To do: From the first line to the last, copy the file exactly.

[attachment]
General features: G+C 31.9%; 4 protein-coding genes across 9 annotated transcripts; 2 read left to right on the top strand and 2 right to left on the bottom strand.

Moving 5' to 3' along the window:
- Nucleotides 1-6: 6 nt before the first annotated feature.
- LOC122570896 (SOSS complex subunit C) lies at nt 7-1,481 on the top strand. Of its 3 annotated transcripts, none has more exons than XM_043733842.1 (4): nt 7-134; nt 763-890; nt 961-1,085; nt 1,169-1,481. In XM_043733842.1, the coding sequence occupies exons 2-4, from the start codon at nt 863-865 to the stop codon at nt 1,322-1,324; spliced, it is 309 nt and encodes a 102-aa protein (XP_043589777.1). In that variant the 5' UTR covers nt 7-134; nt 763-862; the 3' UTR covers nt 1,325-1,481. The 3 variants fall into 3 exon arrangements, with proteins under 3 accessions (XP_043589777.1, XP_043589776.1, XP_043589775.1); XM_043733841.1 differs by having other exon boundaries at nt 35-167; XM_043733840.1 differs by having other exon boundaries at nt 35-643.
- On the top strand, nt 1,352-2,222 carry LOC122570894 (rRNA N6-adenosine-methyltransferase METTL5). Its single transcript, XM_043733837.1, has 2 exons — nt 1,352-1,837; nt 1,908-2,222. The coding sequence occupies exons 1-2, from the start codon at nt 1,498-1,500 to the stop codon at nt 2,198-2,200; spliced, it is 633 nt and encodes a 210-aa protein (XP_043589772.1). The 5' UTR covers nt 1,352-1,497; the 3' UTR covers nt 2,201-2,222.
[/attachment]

General features: G+C 31.9%; 4 protein-coding genes across 9 annotated transcripts; 2 read left to right on the top strand and 2 right to left on the bottom strand.

Moving 5' to 3' along the window:
- Nucleotides 1-6: 6 nt before the first annotated feature.
- LOC122570896 (SOSS complex subunit C) lies at nt 7-1,481 on the top strand. Of its 3 annotated transcripts, none has more exons than XM_043733842.1 (4): nt 7-134; nt 763-890; nt 961-1,085; nt 1,169-1,481. In XM_043733842.1, the coding sequence occupies exons 2-4, from the start codon at nt 863-865 to the stop codon at nt 1,322-1,324; spliced, it is 309 nt and encodes a 102-aa protein (XP_043589777.1). In that variant the 5' UTR covers nt 7-134; nt 763-862; the 3' UTR covers nt 1,325-1,481. The 3 variants fall into 3 exon arrangements, with proteins under 3 accessions (XP_043589777.1, XP_043589776.1, XP_043589775.1); XM_043733841.1 differs by having other exon boundaries at nt 35-167; XM_043733840.1 differs by having other exon boundaries at nt 35-643.
- On the top strand, nt 1,352-2,222 carry LOC122570894 (rRNA N6-adenosine-methyltransferase METTL5). Its single transcript, XM_043733837.1, has 2 exons — nt 1,352-1,837; nt 1,908-2,222. The coding sequence occupies exons 1-2, from the start codon at nt 1,498-1,500 to the stop codon at nt 2,198-2,200; spliced, it is 633 nt and encodes a 210-aa protein (XP_043589772.1). The 5' UTR covers nt 1,352-1,497; the 3' UTR covers nt 2,201-2,222.